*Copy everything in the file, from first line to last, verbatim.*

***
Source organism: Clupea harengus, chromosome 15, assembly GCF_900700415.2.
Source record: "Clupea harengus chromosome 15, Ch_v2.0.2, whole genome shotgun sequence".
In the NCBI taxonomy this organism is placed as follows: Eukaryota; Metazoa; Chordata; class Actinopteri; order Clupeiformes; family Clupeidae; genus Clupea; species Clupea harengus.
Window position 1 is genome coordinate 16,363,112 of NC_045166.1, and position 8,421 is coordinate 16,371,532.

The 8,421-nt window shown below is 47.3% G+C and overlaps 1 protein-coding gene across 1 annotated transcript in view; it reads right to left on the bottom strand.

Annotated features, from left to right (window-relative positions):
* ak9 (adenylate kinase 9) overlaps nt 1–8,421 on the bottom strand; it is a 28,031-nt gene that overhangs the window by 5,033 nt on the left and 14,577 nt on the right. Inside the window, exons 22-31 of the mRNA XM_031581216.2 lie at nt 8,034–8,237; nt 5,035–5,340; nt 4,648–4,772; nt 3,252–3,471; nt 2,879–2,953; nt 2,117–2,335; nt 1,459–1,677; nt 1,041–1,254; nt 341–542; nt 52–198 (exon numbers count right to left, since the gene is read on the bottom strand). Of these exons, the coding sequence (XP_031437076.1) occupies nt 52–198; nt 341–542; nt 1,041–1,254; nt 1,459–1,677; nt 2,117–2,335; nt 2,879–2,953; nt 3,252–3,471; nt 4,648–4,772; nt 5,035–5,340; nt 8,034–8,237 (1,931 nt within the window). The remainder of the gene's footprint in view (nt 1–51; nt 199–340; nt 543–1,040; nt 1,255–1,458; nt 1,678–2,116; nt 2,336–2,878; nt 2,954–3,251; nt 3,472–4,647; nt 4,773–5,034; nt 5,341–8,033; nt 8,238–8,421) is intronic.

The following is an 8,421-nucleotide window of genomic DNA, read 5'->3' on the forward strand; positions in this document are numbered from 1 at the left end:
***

Source organism: Clupea harengus, chromosome 15, assembly GCF_900700415.2.
Source record: "Clupea harengus chromosome 15, Ch_v2.0.2, whole genome shotgun sequence".
In the NCBI taxonomy this organism is placed as follows: Eukaryota; Metazoa; Chordata; class Actinopteri; order Clupeiformes; family Clupeidae; genus Clupea; species Clupea harengus.
Window position 1 is genome coordinate 16,363,112 of NC_045166.1, and position 8,421 is coordinate 16,371,532.

The 8,421-nt window shown below is 47.3% G+C and overlaps 1 protein-coding gene across 1 annotated transcript in view; it reads right to left on the bottom strand.

Annotated features, from left to right (window-relative positions):
* ak9 (adenylate kinase 9) overlaps nt 1–8,421 on the bottom strand; it is a 28,031-nt gene that overhangs the window by 5,033 nt on the left and 14,577 nt on the right. Inside the window, exons 22-31 of the mRNA XM_031581216.2 lie at nt 8,034–8,237; nt 5,035–5,340; nt 4,648–4,772; nt 3,252–3,471; nt 2,879–2,953; nt 2,117–2,335; nt 1,459–1,677; nt 1,041–1,254; nt 341–542; nt 52–198 (exon numbers count right to left, since the gene is read on the bottom strand). Of these exons, the coding sequence (XP_031437076.1) occupies nt 52–198; nt 341–542; nt 1,041–1,254; nt 1,459–1,677; nt 2,117–2,335; nt 2,879–2,953; nt 3,252–3,471; nt 4,648–4,772; nt 5,035–5,340; nt 8,034–8,237 (1,931 nt within the window). The remainder of the gene's footprint in view (nt 1–51; nt 199–340; nt 543–1,040; nt 1,255–1,458; nt 1,678–2,116; nt 2,336–2,878; nt 2,954–3,251; nt 3,472–4,647; nt 4,773–5,034; nt 5,341–8,033; nt 8,238–8,421) is intronic.

The following is an 8,421-nucleotide window of genomic DNA, read 5'->3' on the forward strand; positions in this document are numbered from 1 at the left end: